-Inspire Slow
-Spacer can be used (esp with steroids)
-No external counting device
-Often 2 inhalations per dose
-Use water to clean
Guidelines of DPI
-Don't shake
-Inspire rapidly
-No spacer permitted
-Counter present
-Often 1 inhalation per dose
-Avoid any moisture
Problems encountered with MDI's
1. Failing to coordinate activation and inspiration
2. Activating MDI in mouth while breathing thru nose
3. Inspiring too rapidly
4. Not holding breath for 10 seconds
5. Holding MDI upside down or sideways
6. Inhaling more than 1 puff
7. Not shaking
8. Not waiting long enough between puffs
9. Not opening mouth wide enough (medication bounces off teeth or tongue)
10. Not having adequate strength to activate MDI
11. Unable to understand directions
When giving 2 inhalants with an MDI, always give ______ first
bronchodilators
*wait 1 minute between each puff
Commonly ordered DPI
Advair (Fluticasone/Salmeterol)
steroid and beta-adrenergic agonist
Flutter Mucus Clearance Device
-Hand held device shaped like a small pipe
-Provides (PEP) Positive Expiratory Pressure
-Helps to move mucus up thru the airways so it can be expectorated
Dietary suggestions for improving respiratory function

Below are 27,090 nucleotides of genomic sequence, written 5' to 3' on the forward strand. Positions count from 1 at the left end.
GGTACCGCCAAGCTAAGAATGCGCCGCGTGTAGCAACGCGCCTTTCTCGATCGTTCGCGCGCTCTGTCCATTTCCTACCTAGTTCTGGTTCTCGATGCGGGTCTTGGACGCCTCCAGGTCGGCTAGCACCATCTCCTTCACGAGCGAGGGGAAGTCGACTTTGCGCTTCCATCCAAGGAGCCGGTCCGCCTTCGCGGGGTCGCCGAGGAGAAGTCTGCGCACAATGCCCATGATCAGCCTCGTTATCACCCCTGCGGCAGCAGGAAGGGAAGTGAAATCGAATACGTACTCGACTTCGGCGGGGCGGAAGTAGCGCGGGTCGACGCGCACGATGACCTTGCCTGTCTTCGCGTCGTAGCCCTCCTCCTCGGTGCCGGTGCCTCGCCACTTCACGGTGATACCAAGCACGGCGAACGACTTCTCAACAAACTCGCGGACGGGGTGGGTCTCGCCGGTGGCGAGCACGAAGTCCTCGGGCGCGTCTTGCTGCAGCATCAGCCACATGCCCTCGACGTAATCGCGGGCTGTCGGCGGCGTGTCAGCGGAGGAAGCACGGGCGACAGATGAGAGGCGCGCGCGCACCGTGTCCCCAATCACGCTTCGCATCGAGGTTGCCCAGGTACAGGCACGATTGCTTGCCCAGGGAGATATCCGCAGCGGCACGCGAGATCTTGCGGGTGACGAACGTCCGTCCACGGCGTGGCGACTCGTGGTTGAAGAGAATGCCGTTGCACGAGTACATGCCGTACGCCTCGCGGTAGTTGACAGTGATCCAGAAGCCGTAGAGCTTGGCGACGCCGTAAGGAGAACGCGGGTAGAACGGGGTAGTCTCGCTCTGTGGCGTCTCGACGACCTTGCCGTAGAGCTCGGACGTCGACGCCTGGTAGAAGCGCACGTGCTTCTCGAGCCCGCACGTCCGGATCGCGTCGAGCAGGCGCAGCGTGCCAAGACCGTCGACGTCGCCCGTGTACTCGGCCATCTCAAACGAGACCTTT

Eat small meals throughout the day
Common supplement for Pulmonary Patients
Pulmocare:
-less CHO and more PROT to prevent and increase in CO2 from CHO breakdown
COPD Discharge Planning & Teachings
1. S/S of hypoxia
2. S/S of hypercapnia (depresses CNS causing vasodilation and headaches)
3. Breathing techniques
4. Medications
5. Stress Management
6. OTC medications
7. Vaccines (flu/Pneumonia)
8. Home O2 (fire hazard)
Cor Pulmonale
(def)
Hypertrophy of right ventricle secondary to pulmonary disease (i.e. pulmonary hypertension, COPD)
Cor Pulmonale leads to
Right sided heart failure then both (full blown HF)
CO2 Necrosis/ Respiratory Failure
Increased PCO2 (50 - 60 Range)
Decreased PO2 (55 and Below)
Increased RBC associated with COPD causes and increase in blood viscosity possibly leading to
Thromboembolism or DVT
Status Asthmaticus
(def)
Severe, life threatening asthma attack that is refractory to usual treatment and places the patient at risk for respiratory failure
Characteristics of Status Asthmaticus
-Symptoms are severe and prolonged
-Attack lasts longer than 24 hours
-Don't respond to treatments
-May cause respiratory acidosis
Grave S/S of Status Astmaticus
Increased HR and everything deterioration of everything else due to Respiratory Acidosis